“Impact for me is not a one-way street, in which we only translate results for practitioners. Impact is a broad concept, and there are many ways to have impact. As an ethnographer, for instance, you influence the field by your ongoing daily interactions with the practitioners”.
Lorenzo Skade is a Research Associate at the Chair of Management and Organization at the European University Viadrina in Frankfurt (Oder), Germany. His research interests include time and temporality, strategic and organizational paradoxes, and strategy-as-practice. He approaches these topics with various qualitative methods.
Lorenzo Skade is in the early stages of his career and feels he has a lot yet to discover about impact as a researcher, but he already believes impact can be more diverse and multifaceted than we sometimes make it out to be. Impact is also not always optional; as an ethnographer, Lorenzo understands impact as something happening throughout research projects, as soon as you start to engage with people in the field, which makes impact much more than an afterthought. For him, the separation of research and practice and the idea of impact happening only as a translation from the academic to the practitioner are distant from his everyday experience.
While fieldwork is taking place, Lorenzo likes to have conversations with practitioners, which provide them with a reflective space for critical perspectives. “Most of the time, they [practitioners] mirror back to us that what was most helpful and impactful was having someone from the outside asking questions and having them reflect”, Lorenzo says. More important than providing research outputs to practitioners, in his opinion, is just being there, and having these conversations with them.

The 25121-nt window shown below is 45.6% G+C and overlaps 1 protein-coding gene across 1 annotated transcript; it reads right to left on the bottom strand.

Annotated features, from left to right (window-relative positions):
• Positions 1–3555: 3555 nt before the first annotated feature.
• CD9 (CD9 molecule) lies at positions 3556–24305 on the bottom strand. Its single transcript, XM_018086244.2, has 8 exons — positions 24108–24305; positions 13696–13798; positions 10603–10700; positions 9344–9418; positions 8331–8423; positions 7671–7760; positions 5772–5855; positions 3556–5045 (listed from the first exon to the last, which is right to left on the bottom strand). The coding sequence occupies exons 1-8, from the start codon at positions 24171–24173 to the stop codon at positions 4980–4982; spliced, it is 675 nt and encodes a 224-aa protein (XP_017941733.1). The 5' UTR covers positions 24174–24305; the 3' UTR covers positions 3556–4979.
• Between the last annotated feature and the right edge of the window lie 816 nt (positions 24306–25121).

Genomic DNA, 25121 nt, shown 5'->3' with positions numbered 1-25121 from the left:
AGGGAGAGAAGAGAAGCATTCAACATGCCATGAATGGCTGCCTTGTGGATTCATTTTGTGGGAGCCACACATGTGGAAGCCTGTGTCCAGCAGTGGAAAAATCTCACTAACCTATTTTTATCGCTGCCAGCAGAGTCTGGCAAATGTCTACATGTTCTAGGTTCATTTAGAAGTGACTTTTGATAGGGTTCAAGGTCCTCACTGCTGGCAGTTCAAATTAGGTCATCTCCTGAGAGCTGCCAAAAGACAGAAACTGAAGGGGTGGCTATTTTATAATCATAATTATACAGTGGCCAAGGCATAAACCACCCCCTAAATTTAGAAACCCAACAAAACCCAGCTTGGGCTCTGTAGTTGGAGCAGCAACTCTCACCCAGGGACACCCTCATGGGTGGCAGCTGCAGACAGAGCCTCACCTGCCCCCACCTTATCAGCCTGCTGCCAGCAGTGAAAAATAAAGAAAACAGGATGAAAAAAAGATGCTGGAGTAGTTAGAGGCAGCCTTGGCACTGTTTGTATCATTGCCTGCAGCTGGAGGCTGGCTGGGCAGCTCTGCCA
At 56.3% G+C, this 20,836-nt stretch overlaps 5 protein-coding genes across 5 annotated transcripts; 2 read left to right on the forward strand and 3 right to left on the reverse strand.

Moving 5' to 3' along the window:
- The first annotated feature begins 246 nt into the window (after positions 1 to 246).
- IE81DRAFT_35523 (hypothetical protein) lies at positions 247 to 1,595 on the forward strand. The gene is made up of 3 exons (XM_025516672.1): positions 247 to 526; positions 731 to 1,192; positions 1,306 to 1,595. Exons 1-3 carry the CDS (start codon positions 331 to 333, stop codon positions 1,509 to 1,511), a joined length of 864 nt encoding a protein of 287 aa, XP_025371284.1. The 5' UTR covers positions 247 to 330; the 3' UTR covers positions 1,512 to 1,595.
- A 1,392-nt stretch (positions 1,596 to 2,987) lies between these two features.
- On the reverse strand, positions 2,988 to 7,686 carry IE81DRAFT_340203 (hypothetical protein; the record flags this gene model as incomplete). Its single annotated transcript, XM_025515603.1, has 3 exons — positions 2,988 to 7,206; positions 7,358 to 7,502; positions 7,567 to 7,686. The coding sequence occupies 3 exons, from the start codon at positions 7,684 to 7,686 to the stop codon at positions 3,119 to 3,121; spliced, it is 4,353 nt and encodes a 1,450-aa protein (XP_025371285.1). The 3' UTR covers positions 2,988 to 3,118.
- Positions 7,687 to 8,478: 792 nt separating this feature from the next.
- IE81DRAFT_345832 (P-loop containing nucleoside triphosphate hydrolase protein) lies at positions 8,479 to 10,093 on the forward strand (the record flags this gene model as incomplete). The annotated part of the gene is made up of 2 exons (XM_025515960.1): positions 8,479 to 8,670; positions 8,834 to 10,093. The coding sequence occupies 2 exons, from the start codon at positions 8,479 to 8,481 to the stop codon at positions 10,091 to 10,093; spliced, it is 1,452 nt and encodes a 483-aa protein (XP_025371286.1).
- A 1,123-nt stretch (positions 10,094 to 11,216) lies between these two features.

Finally, Lorenzo believes in the impact of teaching. To start, he understands that part of the impact lies in creating more access to learning opportunities to those who otherwise would not have them. In the classroom, Lorenzo believes that motivating and enabling students to question assumptions about “how things are” and facilitating critical discussions of alternative perspectives on “how things could be” is a major part of creating this impact, rather than giving ready-made answers. Doing so, he aims to provide students with a toolkit that helps them understand the world around them. A good example has been his course on leadership during times of crisis, in which he discussed with students the Covid-19 pandemic and its complex societal implications.
Advice for early-career scholars
Join a community. Lorenzo joined the Strategy-as-Practice community early on, which gave him access to scholars at different career stages, from different universities, united by common interests. He also highly recommends attending early career programs, where one can bond with others who are also starting out and probably going through similar experiences. Finally, if you are inclined or feel the need to, build your own community!
Join a team of experienced researchers. Early on, Lorenzo was lucky to be able to join a small team of researchers, who helped him with their expertise. Joining forces with experienced researchers was and still is incredibly important to him as a continuing opportunity to learn and receive mentoring “on the job”. This support goes beyond expertise in the academic literature—especially during longer phases of empirical fieldwork, this regular exchange helped him to deal with negative emotions, such as loneliness in the field, by sharing his experiences with them.
Reach out. Lorenzo has had great experiences reaching out to other people in academia he did not know. When he organizes something such as an academic workshop or create a Vlog (check out https://www.youtube.com/watch?v=WdcHs1n4YsU), he usually gets good engagement from senior academics. Don’t be afraid to reach out to others!
Have fun. It is easy for early-stage academics to feel stressed or overwhelmed as they learn to become researchers. Lorenzo advises “just have fun with it!”. He encourages early-career scholars to not be too judgmental with themselves in the process of doing research. For him, it involves having some free-writing moments, playing around with ideas. At that stage, he says “I try not to be too harsh to myself!”. Although being an academic can have stressful moments, Lorenzo tries to always find joy and meaning in the activities he is engaging with.